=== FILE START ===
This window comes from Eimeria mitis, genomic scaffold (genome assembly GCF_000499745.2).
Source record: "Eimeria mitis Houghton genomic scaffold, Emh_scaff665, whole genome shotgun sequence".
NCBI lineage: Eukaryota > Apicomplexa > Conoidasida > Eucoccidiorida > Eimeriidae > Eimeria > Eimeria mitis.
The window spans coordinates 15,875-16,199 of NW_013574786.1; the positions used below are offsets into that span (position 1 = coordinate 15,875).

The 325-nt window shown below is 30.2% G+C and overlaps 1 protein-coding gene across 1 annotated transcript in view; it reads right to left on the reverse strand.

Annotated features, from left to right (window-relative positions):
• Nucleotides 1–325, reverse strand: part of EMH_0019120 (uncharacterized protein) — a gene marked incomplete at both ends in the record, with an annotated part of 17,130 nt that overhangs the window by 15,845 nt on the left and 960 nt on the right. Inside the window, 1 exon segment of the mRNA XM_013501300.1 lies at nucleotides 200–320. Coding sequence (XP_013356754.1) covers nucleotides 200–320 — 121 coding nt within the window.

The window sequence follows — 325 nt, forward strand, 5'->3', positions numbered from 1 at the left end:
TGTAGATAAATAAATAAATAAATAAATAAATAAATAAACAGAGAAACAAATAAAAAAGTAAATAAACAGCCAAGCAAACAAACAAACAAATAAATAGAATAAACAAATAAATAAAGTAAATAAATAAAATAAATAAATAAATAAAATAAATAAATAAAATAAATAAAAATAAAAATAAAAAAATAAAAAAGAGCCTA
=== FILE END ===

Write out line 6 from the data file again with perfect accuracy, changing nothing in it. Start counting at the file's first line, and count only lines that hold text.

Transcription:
Annotated features, from left to right (window-relative positions):